ALMA telescope not even online at 25% capacity and already is delivering spectacular results

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ALMA telescope not even online at 25% capacity and already is delivering spectacular results

Using only 16 of ALMA's eventual full complement of 66 antennas, the researchers were able to precisely determine the distance to 18 of these galaxies, revealing that they were among the most distant starburst galaxies ever detected, seen when the Universe was only one to three billion years old. These results were surprising because very few similar galaxies had previously been discovered at similar distances, and it wasn't clear how galaxies that early in the history of the Universe could produce stars at such a prodigious rate.
~
In fact, two of these galaxies are the most distant starburst galaxies published to date -- so distant that their light began its journey when the Universe was only one billion years old. Intriguingly, emission from water molecules was detected in one of these record-breakers, making it the most distant detection of water in the Universe published to date.

http://www.sciencedaily.com/releases/2013/03/130313142558.htm


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I've been following this for

I've been following this for over a decade and have often wondered why they wouldn't put 50-60 telescopes (all with different instruments) in upper orbit.

Can you imagine the results from multiple telescopes in orbit around the Earth? That would be amazing!

Here is a link with includes a podcast from the new director of the ALMA site.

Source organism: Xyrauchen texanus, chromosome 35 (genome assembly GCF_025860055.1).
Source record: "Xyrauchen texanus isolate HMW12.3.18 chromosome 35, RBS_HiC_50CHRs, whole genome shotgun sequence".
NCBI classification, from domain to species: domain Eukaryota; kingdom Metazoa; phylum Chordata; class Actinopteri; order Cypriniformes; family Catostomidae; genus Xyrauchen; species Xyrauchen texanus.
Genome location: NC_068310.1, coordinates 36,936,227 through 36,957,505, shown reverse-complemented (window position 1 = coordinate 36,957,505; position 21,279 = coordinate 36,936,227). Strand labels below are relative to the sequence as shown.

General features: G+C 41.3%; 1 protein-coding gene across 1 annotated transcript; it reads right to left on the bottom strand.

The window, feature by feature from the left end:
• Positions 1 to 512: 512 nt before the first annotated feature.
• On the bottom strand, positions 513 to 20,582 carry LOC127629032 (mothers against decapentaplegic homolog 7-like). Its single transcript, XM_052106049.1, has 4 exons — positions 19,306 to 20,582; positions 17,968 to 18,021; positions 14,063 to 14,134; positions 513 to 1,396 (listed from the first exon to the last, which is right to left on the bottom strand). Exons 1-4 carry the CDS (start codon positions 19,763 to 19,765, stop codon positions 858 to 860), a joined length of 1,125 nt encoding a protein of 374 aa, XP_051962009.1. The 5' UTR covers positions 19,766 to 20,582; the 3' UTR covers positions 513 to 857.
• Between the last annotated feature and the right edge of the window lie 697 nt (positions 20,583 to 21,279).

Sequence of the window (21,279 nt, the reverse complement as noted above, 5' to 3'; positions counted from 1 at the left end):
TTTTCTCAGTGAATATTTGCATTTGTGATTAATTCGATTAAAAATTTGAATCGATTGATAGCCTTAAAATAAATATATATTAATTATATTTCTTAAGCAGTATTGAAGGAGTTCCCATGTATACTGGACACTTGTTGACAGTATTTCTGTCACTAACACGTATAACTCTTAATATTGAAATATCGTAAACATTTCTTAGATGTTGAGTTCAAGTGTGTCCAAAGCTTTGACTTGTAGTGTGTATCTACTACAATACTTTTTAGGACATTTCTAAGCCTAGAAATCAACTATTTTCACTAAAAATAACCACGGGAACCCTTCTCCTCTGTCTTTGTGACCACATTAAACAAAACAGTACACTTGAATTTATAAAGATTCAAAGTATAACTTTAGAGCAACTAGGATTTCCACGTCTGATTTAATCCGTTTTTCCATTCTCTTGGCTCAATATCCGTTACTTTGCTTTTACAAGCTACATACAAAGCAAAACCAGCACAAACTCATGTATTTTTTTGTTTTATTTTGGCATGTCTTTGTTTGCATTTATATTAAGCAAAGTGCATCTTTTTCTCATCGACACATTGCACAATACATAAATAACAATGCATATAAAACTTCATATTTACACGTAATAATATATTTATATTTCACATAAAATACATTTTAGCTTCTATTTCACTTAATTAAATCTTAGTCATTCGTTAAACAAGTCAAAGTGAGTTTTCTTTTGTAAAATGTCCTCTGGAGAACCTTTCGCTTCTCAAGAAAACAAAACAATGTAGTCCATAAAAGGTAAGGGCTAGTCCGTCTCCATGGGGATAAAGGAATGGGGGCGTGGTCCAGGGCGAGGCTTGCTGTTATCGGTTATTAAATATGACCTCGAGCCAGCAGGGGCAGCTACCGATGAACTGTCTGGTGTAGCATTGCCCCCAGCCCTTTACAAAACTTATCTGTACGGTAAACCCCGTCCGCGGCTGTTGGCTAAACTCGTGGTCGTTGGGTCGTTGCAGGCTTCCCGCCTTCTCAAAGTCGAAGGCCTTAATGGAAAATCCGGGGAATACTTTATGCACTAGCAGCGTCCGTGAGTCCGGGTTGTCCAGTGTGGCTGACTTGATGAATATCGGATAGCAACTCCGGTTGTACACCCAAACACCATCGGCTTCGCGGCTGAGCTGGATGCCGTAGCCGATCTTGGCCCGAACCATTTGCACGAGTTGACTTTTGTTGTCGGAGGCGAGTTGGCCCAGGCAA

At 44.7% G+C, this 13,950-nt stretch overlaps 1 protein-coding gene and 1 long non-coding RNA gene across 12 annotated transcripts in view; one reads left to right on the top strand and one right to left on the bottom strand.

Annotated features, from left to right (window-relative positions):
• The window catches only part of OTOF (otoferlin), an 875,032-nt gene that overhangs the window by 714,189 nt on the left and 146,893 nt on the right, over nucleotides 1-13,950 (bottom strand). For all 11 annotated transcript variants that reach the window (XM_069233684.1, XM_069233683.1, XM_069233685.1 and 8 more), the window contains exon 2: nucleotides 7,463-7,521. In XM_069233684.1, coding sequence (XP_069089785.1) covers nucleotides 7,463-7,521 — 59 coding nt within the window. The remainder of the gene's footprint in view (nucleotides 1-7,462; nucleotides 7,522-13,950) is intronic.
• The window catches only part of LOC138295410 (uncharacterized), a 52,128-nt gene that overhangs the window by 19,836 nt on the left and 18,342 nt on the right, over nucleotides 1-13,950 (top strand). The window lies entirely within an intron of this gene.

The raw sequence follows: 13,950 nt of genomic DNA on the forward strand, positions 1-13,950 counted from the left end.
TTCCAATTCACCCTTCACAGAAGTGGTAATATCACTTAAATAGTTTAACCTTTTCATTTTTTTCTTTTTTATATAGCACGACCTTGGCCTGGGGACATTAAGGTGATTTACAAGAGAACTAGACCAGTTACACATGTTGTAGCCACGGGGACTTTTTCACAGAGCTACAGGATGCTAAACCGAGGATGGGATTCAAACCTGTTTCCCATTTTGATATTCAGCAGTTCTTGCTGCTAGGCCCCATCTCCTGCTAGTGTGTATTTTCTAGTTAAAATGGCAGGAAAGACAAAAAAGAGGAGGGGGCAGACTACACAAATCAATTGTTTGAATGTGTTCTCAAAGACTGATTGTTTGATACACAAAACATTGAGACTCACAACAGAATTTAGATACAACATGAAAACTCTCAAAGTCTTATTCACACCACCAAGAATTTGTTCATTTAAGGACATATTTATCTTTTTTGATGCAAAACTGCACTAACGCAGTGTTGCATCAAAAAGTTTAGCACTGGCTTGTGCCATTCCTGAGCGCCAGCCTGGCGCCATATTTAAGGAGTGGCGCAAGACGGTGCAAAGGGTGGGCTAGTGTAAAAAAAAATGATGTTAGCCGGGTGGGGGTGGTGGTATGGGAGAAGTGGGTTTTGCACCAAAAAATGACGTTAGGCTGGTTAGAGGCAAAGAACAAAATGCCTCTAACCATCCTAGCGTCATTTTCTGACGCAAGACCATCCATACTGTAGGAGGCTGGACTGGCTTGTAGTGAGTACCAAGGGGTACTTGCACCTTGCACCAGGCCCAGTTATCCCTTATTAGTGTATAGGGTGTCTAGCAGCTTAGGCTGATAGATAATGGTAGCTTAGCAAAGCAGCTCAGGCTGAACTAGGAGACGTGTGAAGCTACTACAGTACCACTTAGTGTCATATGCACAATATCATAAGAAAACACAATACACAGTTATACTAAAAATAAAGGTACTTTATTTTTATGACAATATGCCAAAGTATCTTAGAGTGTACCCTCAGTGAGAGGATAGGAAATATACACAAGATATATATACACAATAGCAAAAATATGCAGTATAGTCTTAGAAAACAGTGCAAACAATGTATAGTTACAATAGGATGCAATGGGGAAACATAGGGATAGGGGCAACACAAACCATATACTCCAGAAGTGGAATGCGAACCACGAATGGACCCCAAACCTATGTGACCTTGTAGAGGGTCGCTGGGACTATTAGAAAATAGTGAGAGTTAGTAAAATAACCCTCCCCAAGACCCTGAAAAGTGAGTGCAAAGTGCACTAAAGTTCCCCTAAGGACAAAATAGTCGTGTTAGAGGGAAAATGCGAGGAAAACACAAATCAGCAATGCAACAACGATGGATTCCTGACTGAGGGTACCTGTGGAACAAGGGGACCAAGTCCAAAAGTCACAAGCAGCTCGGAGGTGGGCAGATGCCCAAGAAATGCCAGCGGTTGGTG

http://www.nature.com/news/radio-astronomy-the-patchwork-array-1.12591

 


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I remember reading something

I remember reading something about building such an array on the moon. It wouldn't be overly expensive as the majority or entirety of the necessary resources are already there. Only manufacturing equipment would need to be brought up. Which could probably be done with one or two rockets.

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Vastet wrote:I remember

Vastet wrote:
I remember reading something about building such an array on the moon. It wouldn't be overly expensive as the majority or entirety of the necessary resources are already there. Only manufacturing equipment would need to be brought up. Which could probably be done with one or two rockets.

Or they could use that space canon which can put a 1.2 tons in to orbit without the need for expensive fuel.


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No 'space cannon' is

No 'space cannon' is operational and trusted to handle a million dollar telescope (let alone a billion dollar array). And you wouldn't resolve the thruster and on board computers that way either. It'd still be cheaper, more stable, and more efficient to have a moon array even if you could freely teleport things into space.